Infoscience

Thesis

Dynamic control of light transmission through multimode fibers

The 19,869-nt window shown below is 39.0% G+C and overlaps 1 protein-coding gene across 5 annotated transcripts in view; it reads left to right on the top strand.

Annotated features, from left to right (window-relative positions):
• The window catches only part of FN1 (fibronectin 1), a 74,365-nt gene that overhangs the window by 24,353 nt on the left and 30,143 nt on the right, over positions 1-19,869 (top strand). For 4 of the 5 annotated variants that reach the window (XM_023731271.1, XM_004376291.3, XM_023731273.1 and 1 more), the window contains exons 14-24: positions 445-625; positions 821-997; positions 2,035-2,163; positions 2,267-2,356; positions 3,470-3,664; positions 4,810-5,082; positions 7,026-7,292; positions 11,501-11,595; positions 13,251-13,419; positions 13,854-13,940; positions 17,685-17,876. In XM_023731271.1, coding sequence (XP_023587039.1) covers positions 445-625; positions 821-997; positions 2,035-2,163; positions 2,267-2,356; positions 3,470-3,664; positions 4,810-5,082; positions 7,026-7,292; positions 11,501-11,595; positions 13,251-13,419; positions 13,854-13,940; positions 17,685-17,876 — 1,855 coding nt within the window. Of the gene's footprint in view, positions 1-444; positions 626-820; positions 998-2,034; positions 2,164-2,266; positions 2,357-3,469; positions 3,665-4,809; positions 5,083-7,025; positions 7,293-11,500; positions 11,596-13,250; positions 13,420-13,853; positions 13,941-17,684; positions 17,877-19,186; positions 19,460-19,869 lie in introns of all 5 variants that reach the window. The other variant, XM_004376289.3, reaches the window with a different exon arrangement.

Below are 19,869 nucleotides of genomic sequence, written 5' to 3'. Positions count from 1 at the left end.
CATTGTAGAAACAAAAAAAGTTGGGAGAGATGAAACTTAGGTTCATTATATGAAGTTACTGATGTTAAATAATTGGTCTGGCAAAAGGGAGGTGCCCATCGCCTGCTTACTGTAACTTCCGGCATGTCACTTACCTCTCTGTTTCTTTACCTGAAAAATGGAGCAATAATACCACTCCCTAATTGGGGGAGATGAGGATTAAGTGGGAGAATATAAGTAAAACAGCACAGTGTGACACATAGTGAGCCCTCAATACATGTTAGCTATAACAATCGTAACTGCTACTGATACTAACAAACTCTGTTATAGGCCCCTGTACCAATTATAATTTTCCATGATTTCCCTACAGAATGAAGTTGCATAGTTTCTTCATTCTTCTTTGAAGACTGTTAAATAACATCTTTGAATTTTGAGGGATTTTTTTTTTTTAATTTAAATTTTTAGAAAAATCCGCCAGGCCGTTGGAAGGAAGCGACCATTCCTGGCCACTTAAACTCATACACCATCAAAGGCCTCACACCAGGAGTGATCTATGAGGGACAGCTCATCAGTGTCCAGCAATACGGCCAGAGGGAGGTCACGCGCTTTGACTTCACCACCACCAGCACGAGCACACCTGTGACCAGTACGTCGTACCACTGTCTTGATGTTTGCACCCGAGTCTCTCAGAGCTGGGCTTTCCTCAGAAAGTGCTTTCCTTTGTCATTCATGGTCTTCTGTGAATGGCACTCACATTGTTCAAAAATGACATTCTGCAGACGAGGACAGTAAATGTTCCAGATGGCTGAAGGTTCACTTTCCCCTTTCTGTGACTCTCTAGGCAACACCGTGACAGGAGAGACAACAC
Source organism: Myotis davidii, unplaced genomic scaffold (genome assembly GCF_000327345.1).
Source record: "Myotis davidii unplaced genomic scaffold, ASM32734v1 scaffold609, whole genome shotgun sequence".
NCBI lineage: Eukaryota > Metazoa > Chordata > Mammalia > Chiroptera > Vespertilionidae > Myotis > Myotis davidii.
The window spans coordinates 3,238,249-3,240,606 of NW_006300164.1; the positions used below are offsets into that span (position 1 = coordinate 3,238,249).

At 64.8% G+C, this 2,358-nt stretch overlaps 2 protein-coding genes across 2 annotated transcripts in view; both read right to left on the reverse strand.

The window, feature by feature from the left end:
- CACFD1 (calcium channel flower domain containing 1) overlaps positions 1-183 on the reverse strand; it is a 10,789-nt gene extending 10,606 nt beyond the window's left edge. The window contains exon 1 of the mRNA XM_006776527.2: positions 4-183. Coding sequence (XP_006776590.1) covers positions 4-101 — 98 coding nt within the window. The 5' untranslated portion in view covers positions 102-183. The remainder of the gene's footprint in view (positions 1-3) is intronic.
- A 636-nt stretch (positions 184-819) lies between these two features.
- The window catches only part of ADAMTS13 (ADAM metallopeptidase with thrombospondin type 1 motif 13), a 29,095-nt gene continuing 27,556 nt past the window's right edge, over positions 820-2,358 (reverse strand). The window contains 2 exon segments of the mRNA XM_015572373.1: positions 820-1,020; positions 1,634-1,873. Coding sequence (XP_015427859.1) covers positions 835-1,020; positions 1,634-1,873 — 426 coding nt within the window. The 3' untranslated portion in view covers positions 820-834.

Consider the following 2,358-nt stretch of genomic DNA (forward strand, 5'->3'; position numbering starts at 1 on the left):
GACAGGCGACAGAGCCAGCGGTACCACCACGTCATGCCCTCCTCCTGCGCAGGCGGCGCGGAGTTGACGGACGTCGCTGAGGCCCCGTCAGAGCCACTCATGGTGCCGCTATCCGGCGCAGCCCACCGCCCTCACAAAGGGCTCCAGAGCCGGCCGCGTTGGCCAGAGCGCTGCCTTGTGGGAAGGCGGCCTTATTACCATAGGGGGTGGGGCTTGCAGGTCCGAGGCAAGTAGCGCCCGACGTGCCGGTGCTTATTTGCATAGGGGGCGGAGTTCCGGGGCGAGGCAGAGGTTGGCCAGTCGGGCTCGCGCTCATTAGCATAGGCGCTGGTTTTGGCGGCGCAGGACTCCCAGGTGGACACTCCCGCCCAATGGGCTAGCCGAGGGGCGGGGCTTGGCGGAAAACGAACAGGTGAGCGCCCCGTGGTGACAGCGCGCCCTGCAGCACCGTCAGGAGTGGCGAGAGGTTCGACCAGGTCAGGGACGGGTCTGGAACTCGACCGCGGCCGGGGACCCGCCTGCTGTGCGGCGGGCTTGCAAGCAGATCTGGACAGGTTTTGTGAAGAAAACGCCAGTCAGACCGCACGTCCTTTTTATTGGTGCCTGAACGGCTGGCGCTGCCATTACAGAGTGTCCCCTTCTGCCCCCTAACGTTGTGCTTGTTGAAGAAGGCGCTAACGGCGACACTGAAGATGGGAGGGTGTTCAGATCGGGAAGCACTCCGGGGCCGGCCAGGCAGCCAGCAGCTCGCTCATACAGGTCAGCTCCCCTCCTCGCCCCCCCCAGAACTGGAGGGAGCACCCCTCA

In the present thesis we demonstrate how under the appropriate dynamic control of light propagation, multimode fibers can be transformed into deterministic optical elements that along with their ultrathin size, large number of degrees of freedom and high Numerical Aperture, can be used as a new platform to fabricate miniature optical elements with applications in minimally invasive endoscopy, phototherapy and photoexcitation deep inside biological tissue. Firstly we demonstrate that using Digital Phase Conjugation, light can be focused into a diffraction limited spot at the output of a multimode fiber. The handling of the data in the digital domain, allows us to dynamically raster scan the focused spot across the whole fiber facet thus enabling the use of the system in scanning fluorescent imaging. We exploit the focusing and scanning capabilities of the system, along with the very small diameter of multimode fibers to demonstrate a rigid ultrathin high resolution endoscopic modality and perform fluorescence imaging of stained neuronal cells. The high quality of the obtained images allows the use of the system as a minimally invasive endoscope for cellular diagnosis via direct tissue penetration. Moreover, we extend the capabilities of the demonstrated device by performing imaging based on the optical absorption properties of samples via the photoacoustic effect. The use of a multimode fiber as the optical excitation part can enable the generation of new photoacoustic endoscopic modalities that can deliver optical resolution images deeper than the ballistic range of light propagation in tissue. Furthermore, we enhance the imaging capabilities of multimode fiber based imaging system by exploiting the properties of a highly scattering medium. The synergetic use of a multimode fiber and a scattering medium provides the imaging system with a higher number of degrees of freedom and enables the coupling of higher order to lower modes. Finally, aiming towards the fabrication of semi-flexible multimode fiber based endoscopic modalities, we demonstrate a system that is capable of overcoming the dependence of the modal mixing to the geometrical configuration of the fiber, to continuously focus through a bending multimode fiber. Overall, the presented results verify that the ultra-thin diameter of multimode fibers, in conjunction with the dynamic control of light transmission through them, allow us to envision multimode fibers as a new family of miniature versatile optical elements with multiple applications in biomedical optics.

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